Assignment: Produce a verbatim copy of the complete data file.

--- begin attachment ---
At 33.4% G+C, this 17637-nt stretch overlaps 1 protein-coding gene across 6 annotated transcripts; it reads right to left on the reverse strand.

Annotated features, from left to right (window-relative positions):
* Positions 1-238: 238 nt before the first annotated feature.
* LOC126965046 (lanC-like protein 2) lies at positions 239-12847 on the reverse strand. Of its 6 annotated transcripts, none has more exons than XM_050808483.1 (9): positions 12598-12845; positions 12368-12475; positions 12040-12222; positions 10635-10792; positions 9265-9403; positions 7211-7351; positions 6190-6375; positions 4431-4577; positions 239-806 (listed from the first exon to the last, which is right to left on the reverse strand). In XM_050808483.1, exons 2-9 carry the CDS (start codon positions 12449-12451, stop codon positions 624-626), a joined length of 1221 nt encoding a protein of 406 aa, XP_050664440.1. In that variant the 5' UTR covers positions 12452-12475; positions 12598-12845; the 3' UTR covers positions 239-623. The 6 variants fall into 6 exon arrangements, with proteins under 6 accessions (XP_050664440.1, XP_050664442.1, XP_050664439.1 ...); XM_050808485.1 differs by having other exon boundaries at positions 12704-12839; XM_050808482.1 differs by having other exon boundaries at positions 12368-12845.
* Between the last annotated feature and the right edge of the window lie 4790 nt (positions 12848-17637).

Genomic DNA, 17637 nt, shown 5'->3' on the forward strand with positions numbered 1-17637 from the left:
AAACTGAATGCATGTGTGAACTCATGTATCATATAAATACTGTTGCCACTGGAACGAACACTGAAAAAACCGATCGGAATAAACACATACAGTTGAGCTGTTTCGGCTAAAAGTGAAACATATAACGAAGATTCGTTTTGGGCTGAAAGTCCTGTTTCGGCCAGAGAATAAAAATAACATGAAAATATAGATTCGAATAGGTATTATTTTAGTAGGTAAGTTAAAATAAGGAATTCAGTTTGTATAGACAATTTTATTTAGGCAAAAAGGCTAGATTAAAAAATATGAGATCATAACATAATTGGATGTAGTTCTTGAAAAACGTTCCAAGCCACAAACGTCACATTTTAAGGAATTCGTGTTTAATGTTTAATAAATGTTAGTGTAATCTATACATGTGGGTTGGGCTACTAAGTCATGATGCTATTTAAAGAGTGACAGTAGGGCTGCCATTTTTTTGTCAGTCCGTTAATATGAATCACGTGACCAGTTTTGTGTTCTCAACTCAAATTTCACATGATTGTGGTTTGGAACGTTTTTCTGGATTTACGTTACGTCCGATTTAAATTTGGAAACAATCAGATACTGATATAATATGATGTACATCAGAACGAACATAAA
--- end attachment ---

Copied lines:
At 33.4% G+C, this 17637-nt stretch overlaps 1 protein-coding gene across 6 annotated transcripts; it reads right to left on the reverse strand.

Annotated features, from left to right (window-relative positions):
* Positions 1-238: 238 nt before the first annotated feature.
* LOC126965046 (lanC-like protein 2) lies at positions 239-12847 on the reverse strand. Of its 6 annotated transcripts, none has more exons than XM_050808483.1 (9): positions 12598-12845; positions 12368-12475; positions 12040-12222; positions 10635-10792; positions 9265-9403; positions 7211-7351; positions 6190-6375; positions 4431-4577; positions 239-806 (listed from the first exon to the last, which is right to left on the reverse strand). In XM_050808483.1, exons 2-9 carry the CDS (start codon positions 12449-12451, stop codon positions 624-626), a joined length of 1221 nt encoding a protein of 406 aa, XP_050664440.1. In that variant the 5' UTR covers positions 12452-12475; positions 12598-12845; the 3' UTR covers positions 239-623. The 6 variants fall into 6 exon arrangements, with proteins under 6 accessions (XP_050664440.1, XP_050664442.1, XP_050664439.1 ...); XM_050808485.1 differs by having other exon boundaries at positions 12704-12839; XM_050808482.1 differs by having other exon boundaries at positions 12368-12845.
* Between the last annotated feature and the right edge of the window lie 4790 nt (positions 12848-17637).

Genomic DNA, 17637 nt, shown 5'->3' on the forward strand with positions numbered 1-17637 from the left:
AAACTGAATGCATGTGTGAACTCATGTATCATATAAATACTGTTGCCACTGGAACGAACACTGAAAAAACCGATCGGAATAAACACATACAGTTGAGCTGTTTCGGCTAAAAGTGAAACATATAACGAAGATTCGTTTTGGGCTGAAAGTCCTGTTTCGGCCAGAGAATAAAAATAACATGAAAATATAGATTCGAATAGGTATTATTTTAGTAGGTAAGTTAAAATAAGGAATTCAGTTTGTATAGACAATTTTATTTAGGCAAAAAGGCTAGATTAAAAAATATGAGATCATAACATAATTGGATGTAGTTCTTGAAAAACGTTCCAAGCCACAAACGTCACATTTTAAGGAATTCGTGTTTAATGTTTAATAAATGTTAGTGTAATCTATACATGTGGGTTGGGCTACTAAGTCATGATGCTATTTAAAGAGTGACAGTAGGGCTGCCATTTTTTTGTCAGTCCGTTAATATGAATCACGTGACCAGTTTTGTGTTCTCAACTCAAATTTCACATGATTGTGGTTTGGAACGTTTTTCTGGATTTACGTTACGTCCGATTTAAATTTGGAAACAATCAGATACTGATATAATATGATGTACATCAGAACGAACATAAA